Chiming in to greet returning albatross

Ringing a church bell looks pretty simple until you start yanking on the rope.

After about a minute, 4-year-old Rosalie Beyer wiped her brow and said, ''I'm done now'', before walking off.

It didn't matter. Her job was done.

Albatross Yellow White Orange. Photo: Royal Albatross Centre
Albatross Yellow White Orange. Photo: Royal Albatross Centre

Clocktowers, church bells, school bells and even mobile phones rang across Dunedin at 1pm yesterday, to celebrate the arrival of the first royal albatross for the spring breeding season at Taiaroa Head.

Rosalie Beyer, of Dunedin, rings the Opoho Presbyterian Church bell to welcome royal albatrosses back to Taiaroa Head for the spring breeding season. Photo: Stephen Jaquiery
Rosalie Beyer, of Dunedin, rings the Opoho Presbyterian Church bell to welcome royal albatrosses back to Taiaroa Head for the spring breeding season. Photo: Stephen Jaquiery
Rosalie's mother, Kirsten Beyer, said her daughter's interest in albatrosses came from her Danish great-grandparents, who were avid ornithologists.

Mrs Beyer said she was introduced to the royal albatross colony from an early age by her grandparents, and she had been taking her own children to the attraction since they were babies.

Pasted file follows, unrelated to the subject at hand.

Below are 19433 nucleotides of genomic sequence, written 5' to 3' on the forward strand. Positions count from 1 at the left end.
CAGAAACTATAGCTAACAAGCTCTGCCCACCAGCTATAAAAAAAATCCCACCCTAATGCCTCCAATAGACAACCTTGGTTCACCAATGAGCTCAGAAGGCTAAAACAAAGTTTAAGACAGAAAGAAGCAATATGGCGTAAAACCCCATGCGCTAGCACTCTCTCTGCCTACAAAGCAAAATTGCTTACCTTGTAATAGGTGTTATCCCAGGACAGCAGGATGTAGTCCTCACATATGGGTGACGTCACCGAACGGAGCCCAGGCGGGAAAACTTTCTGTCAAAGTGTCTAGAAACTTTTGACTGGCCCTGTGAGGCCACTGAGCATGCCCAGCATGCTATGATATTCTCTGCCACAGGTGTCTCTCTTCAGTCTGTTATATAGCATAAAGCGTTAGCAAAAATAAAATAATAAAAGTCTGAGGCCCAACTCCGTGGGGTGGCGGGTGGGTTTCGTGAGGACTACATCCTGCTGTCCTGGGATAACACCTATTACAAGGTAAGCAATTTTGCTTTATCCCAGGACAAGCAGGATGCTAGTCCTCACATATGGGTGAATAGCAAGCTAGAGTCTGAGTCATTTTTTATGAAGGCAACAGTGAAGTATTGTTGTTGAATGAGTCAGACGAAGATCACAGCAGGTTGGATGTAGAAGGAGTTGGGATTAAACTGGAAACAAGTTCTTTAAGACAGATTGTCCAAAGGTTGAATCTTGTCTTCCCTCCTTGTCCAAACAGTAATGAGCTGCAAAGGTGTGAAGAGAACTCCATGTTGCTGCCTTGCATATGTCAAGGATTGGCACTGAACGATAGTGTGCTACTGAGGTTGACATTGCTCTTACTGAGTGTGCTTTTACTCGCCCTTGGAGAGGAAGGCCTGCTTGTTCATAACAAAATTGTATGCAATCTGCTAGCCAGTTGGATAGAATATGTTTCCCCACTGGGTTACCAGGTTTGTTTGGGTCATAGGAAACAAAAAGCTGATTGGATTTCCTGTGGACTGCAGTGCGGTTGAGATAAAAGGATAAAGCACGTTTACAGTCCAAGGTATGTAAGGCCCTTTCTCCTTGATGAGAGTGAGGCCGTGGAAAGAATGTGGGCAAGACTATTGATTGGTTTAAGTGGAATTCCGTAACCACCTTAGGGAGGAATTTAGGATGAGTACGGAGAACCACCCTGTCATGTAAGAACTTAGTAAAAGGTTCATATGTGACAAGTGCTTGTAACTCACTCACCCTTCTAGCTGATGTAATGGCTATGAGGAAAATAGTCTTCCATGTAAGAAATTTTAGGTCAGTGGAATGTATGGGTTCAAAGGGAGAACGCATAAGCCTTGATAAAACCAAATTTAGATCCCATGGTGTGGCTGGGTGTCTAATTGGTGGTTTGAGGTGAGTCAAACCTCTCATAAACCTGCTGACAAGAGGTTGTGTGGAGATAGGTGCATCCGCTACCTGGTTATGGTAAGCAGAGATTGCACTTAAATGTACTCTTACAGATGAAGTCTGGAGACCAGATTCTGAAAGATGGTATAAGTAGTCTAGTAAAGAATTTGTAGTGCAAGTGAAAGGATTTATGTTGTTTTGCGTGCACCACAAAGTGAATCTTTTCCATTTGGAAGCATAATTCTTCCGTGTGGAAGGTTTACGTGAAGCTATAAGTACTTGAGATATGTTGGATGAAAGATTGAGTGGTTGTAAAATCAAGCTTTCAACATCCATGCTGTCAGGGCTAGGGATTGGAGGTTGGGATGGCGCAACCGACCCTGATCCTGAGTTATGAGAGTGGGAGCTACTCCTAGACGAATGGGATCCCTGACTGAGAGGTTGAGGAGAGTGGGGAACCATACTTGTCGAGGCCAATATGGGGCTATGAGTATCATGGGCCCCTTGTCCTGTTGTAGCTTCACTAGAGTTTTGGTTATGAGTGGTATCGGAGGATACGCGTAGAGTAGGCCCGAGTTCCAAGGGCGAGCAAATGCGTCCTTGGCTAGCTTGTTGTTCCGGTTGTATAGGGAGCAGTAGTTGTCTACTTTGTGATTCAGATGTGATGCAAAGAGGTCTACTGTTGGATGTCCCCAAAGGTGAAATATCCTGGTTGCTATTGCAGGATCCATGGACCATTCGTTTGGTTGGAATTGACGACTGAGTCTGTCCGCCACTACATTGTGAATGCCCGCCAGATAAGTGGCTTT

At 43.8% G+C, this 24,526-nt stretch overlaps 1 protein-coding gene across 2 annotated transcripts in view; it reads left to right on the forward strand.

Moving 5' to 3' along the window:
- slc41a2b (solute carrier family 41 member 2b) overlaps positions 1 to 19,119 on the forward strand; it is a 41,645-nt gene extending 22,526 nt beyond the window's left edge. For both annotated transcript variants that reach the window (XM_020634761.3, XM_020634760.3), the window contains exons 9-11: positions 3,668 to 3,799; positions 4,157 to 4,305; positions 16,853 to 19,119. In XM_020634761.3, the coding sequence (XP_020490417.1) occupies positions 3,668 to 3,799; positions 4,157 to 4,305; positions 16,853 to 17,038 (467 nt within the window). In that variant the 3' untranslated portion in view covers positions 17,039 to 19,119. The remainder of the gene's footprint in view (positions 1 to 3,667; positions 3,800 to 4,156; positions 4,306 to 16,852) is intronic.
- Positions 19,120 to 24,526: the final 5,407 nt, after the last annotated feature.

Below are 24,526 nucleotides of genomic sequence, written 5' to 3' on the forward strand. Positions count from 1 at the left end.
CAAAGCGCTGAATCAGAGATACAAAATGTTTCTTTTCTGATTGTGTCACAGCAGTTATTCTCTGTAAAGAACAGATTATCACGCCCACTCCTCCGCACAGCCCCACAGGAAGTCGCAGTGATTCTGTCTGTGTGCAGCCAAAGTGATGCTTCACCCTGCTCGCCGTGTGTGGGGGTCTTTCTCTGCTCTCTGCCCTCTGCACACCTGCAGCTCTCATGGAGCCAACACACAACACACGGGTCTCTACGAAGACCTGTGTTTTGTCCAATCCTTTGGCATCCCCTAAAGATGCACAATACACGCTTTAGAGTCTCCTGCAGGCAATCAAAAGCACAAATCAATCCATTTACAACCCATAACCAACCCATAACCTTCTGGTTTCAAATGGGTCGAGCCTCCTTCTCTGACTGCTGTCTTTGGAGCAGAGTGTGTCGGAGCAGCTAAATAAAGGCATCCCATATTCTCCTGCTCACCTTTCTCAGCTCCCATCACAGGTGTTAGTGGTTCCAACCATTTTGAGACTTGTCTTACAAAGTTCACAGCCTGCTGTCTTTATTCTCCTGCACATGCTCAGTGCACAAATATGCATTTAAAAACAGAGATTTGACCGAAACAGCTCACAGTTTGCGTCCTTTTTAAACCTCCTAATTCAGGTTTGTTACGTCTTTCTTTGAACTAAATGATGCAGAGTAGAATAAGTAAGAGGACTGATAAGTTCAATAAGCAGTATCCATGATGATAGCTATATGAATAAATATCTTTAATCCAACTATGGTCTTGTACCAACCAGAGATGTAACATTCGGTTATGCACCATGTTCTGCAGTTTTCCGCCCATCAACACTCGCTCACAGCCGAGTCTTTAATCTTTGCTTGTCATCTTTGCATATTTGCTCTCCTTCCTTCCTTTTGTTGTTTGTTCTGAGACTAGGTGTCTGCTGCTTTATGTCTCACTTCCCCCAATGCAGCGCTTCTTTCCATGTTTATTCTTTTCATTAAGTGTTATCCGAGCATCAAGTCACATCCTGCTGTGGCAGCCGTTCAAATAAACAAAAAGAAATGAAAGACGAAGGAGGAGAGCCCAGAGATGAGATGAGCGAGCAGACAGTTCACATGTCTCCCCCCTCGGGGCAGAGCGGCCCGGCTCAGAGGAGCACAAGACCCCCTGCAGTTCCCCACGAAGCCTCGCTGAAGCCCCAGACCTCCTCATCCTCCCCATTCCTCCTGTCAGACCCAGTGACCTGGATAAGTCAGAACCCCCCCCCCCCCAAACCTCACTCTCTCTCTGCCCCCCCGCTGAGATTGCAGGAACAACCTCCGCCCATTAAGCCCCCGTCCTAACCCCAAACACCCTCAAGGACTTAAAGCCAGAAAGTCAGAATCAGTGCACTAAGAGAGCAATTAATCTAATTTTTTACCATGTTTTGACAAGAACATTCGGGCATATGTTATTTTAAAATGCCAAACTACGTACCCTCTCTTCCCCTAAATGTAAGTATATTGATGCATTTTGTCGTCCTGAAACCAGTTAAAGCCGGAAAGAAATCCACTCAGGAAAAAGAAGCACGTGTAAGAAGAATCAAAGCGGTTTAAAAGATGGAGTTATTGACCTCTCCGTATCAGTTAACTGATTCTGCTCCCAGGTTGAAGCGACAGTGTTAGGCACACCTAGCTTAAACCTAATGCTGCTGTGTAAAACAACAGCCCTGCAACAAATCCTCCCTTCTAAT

''Rosalie loves birds. We call them the great mormor bird, because mormor is Danish for grandmother. It's great grandma's bird.''

Rosalie had insisted on ringing the bell in the family's local church, Opoho Presbyterian, to welcome the birds home.

Otago Peninsula Trust marketing manager Sophie Barker said many bells pealed around the city at 1pm, including at St Paul's Cathedral and Knox Church, and a ''welcome back'' flag was flown outside the mayor's office at the Dunedin City Council.

Albatross Yellow White Orange (recorded as YWO) returned on Monday, signalling the start of the breeding season.

Department of Conservation ranger Jim Watts said there was always a bit of anticipation around who would be the first to return, who returned to breed and would there be any first-time breeders. Most exciting was finding out who returned for the first time since fledging many years before.

The colony is home to more than 250 albatrosses which, once mature, breed every two years.

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